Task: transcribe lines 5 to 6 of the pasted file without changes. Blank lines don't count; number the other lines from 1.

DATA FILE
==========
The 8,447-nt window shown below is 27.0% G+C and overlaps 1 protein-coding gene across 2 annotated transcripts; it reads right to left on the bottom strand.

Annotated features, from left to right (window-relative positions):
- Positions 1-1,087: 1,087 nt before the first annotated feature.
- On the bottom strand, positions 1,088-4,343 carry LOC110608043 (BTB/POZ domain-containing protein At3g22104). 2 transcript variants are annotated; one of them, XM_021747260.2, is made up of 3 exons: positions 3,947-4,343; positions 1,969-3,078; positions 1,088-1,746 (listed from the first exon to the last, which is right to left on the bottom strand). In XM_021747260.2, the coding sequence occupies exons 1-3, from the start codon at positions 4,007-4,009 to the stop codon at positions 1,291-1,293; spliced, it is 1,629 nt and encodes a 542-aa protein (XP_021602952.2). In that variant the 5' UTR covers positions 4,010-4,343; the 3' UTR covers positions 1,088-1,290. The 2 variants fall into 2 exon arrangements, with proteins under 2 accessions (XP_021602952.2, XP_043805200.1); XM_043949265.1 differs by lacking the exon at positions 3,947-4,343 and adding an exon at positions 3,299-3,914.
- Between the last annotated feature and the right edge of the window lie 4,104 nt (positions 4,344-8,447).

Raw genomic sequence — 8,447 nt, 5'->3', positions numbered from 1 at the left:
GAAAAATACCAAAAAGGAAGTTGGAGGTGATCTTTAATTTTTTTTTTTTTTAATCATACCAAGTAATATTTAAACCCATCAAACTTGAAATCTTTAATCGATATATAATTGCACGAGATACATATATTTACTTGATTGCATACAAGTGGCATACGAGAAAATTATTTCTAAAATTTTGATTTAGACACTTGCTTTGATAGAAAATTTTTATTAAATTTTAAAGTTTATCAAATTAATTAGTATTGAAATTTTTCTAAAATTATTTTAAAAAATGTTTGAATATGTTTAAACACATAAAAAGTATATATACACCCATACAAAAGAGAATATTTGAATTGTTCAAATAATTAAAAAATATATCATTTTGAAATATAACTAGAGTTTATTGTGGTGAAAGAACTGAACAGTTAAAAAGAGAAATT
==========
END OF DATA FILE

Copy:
- Between the last annotated feature and the right edge of the window lie 4,104 nt (positions 4,344-8,447).

Raw genomic sequence — 8,447 nt, 5'->3', positions numbered from 1 at the left: